Westwood Works 1903-2003
A Cricket Club, known as the Panification Cricket Club, was formed in the Summer of 1905. The name was derived from "panification", which means "the process of bread making". This was the title of Lewis and Pointon Panification Ltd., Wellington. Shropshire - who had amalgamated with Werner, Pfleiderer & Perkins Ltd at around this period - and presumably supplied the majority of the players. Games were played at the Paul Pry Ground, Walton, the G.N. Railway Ground at the bottom of Westwood Bridge and across Westfield Road next to the Aublet Harry factory before moving to the Alma Road Ground on its purchase in 1919. The Cricket square at Alma Road acquired a national reputation and several First Class and List A matches were played there in the late 60s and early 70s.
|Some early photographs which pose a few questions. The cloche hats sported by the two ladies suggest that the photographs were taken sometime between the Wars and the sign on the roof of the pavilion clearly suggests a Baker Perkins Sports Field - but which one? We have never seen a photograph of a pavilion at Alma Road sporting this signwork. The date must be post-1923 but most of the subsidiary companies were acquired during or after WW2 (Forgrove and Bedewell) or in the 1960s. Could it be Willesden - sometime between 1923 and 1933 (the date of the Great Trek)? The first image in the first row below confirms that Willesden had a cricket team but no other photographs of their sporting facilities have surfaced to date.|
|Another puzzle picture. Said to be a Westwood Works Cricket XI in 1929, it is interesting in that this is the only reference to a Ladies' Cricket team that has surfaced so far. The background suggests that the photograph was taken on the Alma Road Sports ground and there seems no lack of bats, pads, etc to go round. However, the team is one lady short, this deficiency being made up by a very professional looking gentleman with a moustache. Who might he be? Perhaps it was a team put together for a charity match?|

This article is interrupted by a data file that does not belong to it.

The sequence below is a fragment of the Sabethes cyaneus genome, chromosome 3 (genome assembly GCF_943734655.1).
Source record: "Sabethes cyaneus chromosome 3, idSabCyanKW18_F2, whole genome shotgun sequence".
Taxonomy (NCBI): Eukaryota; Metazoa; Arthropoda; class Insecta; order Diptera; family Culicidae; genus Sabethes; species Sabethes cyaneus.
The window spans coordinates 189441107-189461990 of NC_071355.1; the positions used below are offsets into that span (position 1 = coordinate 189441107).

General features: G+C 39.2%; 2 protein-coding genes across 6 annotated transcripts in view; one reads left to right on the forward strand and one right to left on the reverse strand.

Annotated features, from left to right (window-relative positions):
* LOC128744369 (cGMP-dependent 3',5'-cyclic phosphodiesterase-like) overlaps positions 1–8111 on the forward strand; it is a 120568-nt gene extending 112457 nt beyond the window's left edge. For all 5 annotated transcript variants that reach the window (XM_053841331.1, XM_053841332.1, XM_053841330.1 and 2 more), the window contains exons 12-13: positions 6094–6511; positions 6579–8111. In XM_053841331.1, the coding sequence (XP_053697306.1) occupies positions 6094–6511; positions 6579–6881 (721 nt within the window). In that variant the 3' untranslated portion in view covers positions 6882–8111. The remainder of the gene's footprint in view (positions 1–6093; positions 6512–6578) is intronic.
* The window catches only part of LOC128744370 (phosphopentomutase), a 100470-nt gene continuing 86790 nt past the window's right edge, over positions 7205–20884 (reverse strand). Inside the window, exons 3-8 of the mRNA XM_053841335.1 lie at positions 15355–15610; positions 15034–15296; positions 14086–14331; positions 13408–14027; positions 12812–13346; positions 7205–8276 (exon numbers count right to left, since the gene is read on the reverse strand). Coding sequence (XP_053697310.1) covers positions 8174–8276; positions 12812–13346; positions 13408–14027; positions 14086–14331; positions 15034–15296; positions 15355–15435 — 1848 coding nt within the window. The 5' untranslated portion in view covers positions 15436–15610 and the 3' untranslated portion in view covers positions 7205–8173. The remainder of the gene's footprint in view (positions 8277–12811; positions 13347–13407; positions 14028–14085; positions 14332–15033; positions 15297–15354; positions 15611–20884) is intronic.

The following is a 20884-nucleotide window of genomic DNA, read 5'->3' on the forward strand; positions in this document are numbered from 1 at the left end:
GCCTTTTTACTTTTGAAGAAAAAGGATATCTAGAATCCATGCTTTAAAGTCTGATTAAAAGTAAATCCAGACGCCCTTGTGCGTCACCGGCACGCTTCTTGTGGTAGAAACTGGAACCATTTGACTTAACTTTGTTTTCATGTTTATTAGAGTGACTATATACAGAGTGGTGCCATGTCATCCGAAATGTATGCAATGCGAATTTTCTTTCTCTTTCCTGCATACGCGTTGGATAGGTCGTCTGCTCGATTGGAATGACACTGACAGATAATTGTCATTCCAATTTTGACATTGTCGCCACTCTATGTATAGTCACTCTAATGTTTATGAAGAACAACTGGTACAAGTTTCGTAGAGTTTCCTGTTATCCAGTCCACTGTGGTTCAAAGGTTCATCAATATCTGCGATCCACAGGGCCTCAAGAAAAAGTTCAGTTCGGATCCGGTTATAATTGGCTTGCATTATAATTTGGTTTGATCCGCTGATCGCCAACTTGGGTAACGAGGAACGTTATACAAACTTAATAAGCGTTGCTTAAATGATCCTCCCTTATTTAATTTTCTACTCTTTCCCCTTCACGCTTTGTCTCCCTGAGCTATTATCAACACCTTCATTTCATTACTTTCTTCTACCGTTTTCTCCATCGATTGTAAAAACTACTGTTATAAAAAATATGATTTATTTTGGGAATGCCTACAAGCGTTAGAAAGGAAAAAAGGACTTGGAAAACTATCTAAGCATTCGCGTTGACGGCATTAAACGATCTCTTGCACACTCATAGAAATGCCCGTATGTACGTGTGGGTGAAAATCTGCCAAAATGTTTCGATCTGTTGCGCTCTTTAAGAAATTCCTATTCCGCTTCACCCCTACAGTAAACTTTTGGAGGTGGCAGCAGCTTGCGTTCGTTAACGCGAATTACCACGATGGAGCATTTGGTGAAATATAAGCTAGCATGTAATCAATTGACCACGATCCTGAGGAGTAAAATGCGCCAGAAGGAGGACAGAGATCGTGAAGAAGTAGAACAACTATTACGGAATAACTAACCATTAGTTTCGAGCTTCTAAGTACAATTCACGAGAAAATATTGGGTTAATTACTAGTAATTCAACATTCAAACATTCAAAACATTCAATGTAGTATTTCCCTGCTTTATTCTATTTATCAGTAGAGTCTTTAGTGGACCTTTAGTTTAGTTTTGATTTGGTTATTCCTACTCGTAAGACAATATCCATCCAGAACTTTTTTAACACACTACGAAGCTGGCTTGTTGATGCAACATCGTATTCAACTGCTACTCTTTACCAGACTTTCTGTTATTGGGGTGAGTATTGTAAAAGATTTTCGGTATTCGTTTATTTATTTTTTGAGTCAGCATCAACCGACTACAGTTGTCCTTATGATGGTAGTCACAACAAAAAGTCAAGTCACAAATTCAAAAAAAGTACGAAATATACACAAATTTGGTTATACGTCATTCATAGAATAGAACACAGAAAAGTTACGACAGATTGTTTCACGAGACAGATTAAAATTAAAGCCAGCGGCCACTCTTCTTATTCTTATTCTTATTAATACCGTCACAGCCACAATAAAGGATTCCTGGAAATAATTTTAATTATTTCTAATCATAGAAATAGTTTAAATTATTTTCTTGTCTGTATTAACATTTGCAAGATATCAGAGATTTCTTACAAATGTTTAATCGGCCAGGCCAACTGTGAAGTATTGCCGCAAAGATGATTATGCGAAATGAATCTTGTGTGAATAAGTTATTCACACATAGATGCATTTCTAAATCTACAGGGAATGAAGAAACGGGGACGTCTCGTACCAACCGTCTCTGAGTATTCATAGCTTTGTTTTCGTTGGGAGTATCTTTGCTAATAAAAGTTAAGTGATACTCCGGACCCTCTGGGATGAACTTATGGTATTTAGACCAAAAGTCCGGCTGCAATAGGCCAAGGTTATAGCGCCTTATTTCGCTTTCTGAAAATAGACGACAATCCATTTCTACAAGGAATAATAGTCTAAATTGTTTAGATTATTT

1924: Westwood vs. Willesden Cricket Match
|1931: Westwood Works - Champions - Peterborough & District Cricket League - 1st Division||1936: Westwood Works Cricket 2nd XI||1937: Westwood Works Cricket 2nd XI||Late 1940s: The 2nd X1||1946: Cricket Fixtures||1947: Cricket Fixtures|
|Early 1950s: The 2nd X1||1950: The Staff Hostel Inter- Departmental Cricket Team||Early 1950's: Westwood 1st Xl||1951: Fixture Card||1952: 7th Annual Cricket Match between Westwood Works and Courtaulds||1952: 7th Annual Cricket Match between Westwood Works and Courtaulds||1952: Westwood Works 1st XI|
|1952: Fixture Card||1953: Westwood Works 1st XI||1954: Alan Dann and Vernon Lock||1954: The 2nd X1 Wives||1954: Westwood Works 2nd XI||1954: 9th Annual Cricket Match between Westwood Works and Courtaulds|
|1954: Inter-D cricket match - Oven Section versus "The Rest"||1955: Cricket Section||1955: Walton beat Westwood for the Trelfa Shield||1956: Westwood Works 1st XI||1956: Fixture Card||1956/57: Westwood win the Urwin Cup|
|1958: Westwood Works 1st XI||1959: Losing Finalists - U-19s Urwin Cup||Late 1950's: Fitting Shop Inter-D Team||Late 1950s: Westwood Works 1st XI||Late 1950s: Westwood Works 2nd XI v Forgrove|
|Cricket Section Fixture Cards - 1956 to 1980.|
|1960: Fixture Card||1960: Westwood Works Cricket Team||1960: 3rd Floor D/O Inter-D Cricket Team||1962: Apprentice Cricket Team||1965: Westwood win the Jaidka Cup||1965: Cricket Section Annual Dinner/Dance Programme||1966: Cricket Section Annual Dinner/Dance Programme|
|1960s: The Directors' XI v The Sports Club||Early 1970s: Westwood Works 1st XI||1975: Westwood Works Cricket Team||1977: Charity Cricket Match||1978: A Charity Cricket Match organised by Angela Brady, Production Engineering Dept.||1983: The Match that Alf Jones will never forget (1)|